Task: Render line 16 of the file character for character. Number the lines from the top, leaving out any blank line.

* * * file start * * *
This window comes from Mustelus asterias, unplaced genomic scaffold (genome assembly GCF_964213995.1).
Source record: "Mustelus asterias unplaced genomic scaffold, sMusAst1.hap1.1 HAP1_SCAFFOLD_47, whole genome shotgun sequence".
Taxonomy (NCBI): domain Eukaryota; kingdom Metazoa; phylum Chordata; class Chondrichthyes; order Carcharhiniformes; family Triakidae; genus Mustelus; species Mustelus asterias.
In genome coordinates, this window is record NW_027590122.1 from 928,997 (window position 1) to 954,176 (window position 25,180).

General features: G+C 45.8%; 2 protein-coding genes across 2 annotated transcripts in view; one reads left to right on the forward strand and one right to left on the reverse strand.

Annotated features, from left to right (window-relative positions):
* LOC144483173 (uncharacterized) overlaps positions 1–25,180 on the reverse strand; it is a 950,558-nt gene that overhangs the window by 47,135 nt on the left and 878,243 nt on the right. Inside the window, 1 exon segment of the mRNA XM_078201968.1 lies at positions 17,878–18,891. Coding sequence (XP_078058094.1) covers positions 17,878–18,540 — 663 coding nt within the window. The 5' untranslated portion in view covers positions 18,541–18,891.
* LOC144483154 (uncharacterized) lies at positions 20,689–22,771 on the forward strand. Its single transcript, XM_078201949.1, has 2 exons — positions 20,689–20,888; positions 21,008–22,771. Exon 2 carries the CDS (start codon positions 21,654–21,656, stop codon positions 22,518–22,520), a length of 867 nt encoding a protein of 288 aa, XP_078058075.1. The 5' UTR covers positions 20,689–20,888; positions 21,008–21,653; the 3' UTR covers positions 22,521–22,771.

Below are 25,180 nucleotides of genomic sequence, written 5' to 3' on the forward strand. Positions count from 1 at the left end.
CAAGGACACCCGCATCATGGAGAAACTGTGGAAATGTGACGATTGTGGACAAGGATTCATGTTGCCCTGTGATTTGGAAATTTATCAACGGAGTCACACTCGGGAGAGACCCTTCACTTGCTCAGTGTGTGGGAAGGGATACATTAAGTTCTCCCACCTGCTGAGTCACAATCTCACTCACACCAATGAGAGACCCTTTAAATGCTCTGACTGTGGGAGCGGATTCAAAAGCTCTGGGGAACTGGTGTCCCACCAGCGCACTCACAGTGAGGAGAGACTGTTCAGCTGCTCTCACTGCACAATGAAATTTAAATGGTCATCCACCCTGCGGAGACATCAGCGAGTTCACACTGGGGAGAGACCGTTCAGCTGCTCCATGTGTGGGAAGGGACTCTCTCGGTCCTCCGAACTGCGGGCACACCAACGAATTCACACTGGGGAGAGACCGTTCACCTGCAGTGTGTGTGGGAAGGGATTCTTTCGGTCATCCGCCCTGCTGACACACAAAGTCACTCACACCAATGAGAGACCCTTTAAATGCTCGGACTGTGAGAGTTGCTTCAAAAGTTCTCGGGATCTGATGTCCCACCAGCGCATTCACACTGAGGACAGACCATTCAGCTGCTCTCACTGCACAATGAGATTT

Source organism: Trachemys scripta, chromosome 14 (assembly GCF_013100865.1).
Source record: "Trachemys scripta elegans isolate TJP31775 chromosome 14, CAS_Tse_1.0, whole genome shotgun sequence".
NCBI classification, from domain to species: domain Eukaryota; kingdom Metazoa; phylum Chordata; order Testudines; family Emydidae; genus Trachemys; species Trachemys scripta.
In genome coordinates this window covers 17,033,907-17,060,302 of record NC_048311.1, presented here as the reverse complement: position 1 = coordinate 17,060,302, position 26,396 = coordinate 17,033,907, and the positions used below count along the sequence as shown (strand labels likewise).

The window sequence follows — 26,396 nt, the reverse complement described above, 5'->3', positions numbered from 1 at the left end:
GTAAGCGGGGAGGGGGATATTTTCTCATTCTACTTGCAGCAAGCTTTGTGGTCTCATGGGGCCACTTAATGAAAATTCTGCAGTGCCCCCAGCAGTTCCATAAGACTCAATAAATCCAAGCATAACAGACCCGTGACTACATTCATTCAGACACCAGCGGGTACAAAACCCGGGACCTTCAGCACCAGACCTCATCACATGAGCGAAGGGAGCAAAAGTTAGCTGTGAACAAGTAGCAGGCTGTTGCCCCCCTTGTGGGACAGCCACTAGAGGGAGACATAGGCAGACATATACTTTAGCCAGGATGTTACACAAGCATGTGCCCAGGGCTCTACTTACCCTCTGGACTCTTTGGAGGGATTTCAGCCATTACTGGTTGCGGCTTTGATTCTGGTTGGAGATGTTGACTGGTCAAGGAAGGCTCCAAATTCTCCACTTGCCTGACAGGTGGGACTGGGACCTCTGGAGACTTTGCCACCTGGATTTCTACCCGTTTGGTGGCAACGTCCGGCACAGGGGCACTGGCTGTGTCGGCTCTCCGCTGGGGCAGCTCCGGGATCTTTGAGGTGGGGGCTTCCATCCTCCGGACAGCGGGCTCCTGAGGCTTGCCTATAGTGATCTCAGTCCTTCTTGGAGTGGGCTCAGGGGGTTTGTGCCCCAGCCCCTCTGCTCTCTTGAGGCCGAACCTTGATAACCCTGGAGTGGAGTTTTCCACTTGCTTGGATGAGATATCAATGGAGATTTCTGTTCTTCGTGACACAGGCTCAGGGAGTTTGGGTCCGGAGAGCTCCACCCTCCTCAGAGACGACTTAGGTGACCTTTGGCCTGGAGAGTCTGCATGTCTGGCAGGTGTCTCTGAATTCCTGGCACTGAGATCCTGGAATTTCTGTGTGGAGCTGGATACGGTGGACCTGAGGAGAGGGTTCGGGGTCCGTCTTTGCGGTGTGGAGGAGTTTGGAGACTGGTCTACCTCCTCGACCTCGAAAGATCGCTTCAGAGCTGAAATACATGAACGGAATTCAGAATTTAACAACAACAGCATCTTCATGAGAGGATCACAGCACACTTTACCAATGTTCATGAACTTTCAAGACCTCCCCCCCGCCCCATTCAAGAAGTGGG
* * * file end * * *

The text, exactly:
GTAAGCGGGGAGGGGGATATTTTCTCATTCTACTTGCAGCAAGCTTTGTGGTCTCATGGGGCCACTTAATGAAAATTCTGCAGTGCCCCCAGCAGTTCCATAAGACTCAATAAATCCAAGCATAACAGACCCGTGACTACATTCATTCAGACACCAGCGGGTACAAAACCCGGGACCTTCAGCACCAGACCTCATCACATGAGCGAAGGGAGCAAAAGTTAGCTGTGAACAAGTAGCAGGCTGTTGCCCCCCTTGTGGGACAGCCACTAGAGGGAGACATAGGCAGACATATACTTTAGCCAGGATGTTACACAAGCATGTGCCCAGGGCTCTACTTACCCTCTGGACTCTTTGGAGGGATTTCAGCCATTACTGGTTGCGGCTTTGATTCTGGTTGGAGATGTTGACTGGTCAAGGAAGGCTCCAAATTCTCCACTTGCCTGACAGGTGGGACTGGGACCTCTGGAGACTTTGCCACCTGGATTTCTACCCGTTTGGTGGCAACGTCCGGCACAGGGGCACTGGCTGTGTCGGCTCTCCGCTGGGGCAGCTCCGGGATCTTTGAGGTGGGGGCTTCCATCCTCCGGACAGCGGGCTCCTGAGGCTTGCCTATAGTGATCTCAGTCCTTCTTGGAGTGGGCTCAGGGGGTTTGTGCCCCAGCCCCTCTGCTCTCTTGAGGCCGAACCTTGATAACCCTGGAGTGGAGTTTTCCACTTGCTTGGATGAGATATCAATGGAGATTTCTGTTCTTCGTGACACAGGCTCAGGGAGTTTGGGTCCGGAGAGCTCCACCCTCCTCAGAGACGACTTAGGTGACCTTTGGCCTGGAGAGTCTGCATGTCTGGCAGGTGTCTCTGAATTCCTGGCACTGAGATCCTGGAATTTCTGTGTGGAGCTGGATACGGTGGACCTGAGGAGAGGGTTCGGGGTCCGTCTTTGCGGTGTGGAGGAGTTTGGAGACTGGTCTACCTCCTCGACCTCGAAAGATCGCTTCAGAGCTGAAATACATGAACGGAATTCAGAATTTAACAACAACAGCATCTTCATGAGAGGATCACAGCACACTTTACCAATGTTCATGAACTTTCAAGACCTCCCCCCCGCCCCATTCAAGAAGTGGG